Market ready for quick nama selloff - Michael Noonan

independent.ie/business/iris … 21734.html

"FINANCE Minister Michael Noonan has asked the National Asset Management Agency (NAMA) to weigh up the pros and cons of selling off its property quickly.
Mr Noonan said yesterday the increase in demand for property meant that the market “would be able to carry a big sale at this point”. One reason why NAMA has been slow to sell property is the fear that the market could be destabilised if large amounts of property were sold in one go. Recent price rises and a surge in demand for office space in Dublin means these fears have receded.

In Brussels yesterday, Mr Noonan told reporters that he had instructed senior NAMA officials to look at the various options, but he said no decisions had yet been taken…"

Surprised this wasn’t posted. Could be significant, or could be hot air. Maybe Noonan is realising how much Nama is costing, directly in cash, and also the consequences of market manipulation & cronyism.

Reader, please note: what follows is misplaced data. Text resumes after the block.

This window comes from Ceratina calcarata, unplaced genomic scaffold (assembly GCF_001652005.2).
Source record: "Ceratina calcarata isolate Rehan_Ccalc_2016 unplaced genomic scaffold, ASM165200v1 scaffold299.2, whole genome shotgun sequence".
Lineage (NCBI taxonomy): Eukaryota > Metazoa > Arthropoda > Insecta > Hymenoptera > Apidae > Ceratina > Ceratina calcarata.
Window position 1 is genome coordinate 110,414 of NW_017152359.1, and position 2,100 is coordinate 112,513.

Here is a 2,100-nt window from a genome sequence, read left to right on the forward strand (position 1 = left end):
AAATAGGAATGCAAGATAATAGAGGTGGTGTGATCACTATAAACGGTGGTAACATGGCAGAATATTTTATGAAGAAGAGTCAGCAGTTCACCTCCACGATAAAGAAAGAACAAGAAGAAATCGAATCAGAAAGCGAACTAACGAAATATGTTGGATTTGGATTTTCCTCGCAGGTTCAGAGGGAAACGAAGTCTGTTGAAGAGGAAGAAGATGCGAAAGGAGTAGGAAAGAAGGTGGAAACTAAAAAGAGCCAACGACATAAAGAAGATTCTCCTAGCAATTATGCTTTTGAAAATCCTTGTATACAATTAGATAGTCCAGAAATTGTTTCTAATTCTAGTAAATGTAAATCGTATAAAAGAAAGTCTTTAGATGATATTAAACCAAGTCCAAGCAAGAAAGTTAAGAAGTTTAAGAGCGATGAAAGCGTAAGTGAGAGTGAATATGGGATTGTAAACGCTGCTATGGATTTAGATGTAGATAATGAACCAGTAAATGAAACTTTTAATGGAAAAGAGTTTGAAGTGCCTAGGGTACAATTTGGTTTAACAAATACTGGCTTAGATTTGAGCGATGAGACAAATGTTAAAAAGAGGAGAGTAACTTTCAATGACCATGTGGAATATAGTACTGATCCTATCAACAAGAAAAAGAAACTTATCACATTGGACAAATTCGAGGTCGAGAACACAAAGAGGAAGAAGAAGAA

The Gov are also thinking of flogging thei AIB shareholding apparently

irishtimes.com/news/politics … -1.1698626

It strikes me that they see this as a good time to sell, which would imply that some point in the future is not a better time to sell. Read into that what you will.

Another perspective is that all this is window dressing in advance of council and MEP elections.

The Govt, like everyone else, can’t tell the future. However, if there is an opportunity to sell off Nama’s remaining loans without any further write downs, this could be considered a good deal. I can see why getting shut of Nama would look attractive.

very possibly

Very possibly

Zero chance

Just saw this gem…

Thats a lot of burritos…

Yes, a key point in Irish tax law is that when a company makes a trading loss in one year, it can offset that loss against profits in the same trade in subsequent years.

The Irish banks have billions of losses, so until they exceed the same billions of profits, no tax will come to the State. This will take 15-20 years I reckon.

Then again, how much of this 100bn was ‘owed’ to future Anglo profits? A third? Can’t see the 100bn figure running true for the banks still trading in Ireland.

whatever about Bank of Ireland, surely AIB’s tax losses could be wiped by legislation?

Lloyds/BoSI’s quick exit was partly driven by tax planning - pulling out and handing back the license when they did had some implication for the losses’ treatment